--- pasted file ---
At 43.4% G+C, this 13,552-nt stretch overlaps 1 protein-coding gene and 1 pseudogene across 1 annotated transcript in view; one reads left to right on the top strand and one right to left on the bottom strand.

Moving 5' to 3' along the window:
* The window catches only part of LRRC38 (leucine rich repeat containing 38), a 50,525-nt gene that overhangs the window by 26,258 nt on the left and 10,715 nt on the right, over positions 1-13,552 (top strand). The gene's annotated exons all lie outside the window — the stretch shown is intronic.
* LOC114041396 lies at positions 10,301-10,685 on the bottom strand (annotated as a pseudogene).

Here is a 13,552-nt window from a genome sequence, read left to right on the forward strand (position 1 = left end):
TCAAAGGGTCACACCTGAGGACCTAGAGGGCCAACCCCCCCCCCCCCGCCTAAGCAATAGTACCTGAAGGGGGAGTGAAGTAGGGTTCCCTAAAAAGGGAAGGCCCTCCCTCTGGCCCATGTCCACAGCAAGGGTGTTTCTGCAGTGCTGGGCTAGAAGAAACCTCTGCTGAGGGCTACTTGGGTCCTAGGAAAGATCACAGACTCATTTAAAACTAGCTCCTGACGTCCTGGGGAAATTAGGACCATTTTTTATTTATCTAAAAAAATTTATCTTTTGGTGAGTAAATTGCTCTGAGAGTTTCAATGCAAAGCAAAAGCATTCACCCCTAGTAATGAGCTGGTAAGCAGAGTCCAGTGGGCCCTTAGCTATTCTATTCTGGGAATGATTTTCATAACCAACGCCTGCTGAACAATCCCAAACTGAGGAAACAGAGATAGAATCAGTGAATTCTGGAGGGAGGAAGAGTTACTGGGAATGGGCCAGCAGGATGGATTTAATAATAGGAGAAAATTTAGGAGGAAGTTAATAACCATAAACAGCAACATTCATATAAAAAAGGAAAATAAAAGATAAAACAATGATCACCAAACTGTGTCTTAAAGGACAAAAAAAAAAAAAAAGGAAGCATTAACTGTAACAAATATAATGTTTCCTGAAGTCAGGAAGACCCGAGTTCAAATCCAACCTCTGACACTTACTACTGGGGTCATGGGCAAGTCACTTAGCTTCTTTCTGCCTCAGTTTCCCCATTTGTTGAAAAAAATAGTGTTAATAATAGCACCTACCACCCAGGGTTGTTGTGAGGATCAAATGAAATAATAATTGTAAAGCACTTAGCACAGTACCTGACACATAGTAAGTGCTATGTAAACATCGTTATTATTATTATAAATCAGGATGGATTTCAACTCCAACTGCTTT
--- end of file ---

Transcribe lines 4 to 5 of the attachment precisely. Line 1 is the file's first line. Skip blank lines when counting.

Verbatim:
* LOC114041396 lies at positions 10,301-10,685 on the bottom strand (annotated as a pseudogene).

Here is a 13,552-nt window from a genome sequence, read left to right on the forward strand (position 1 = left end):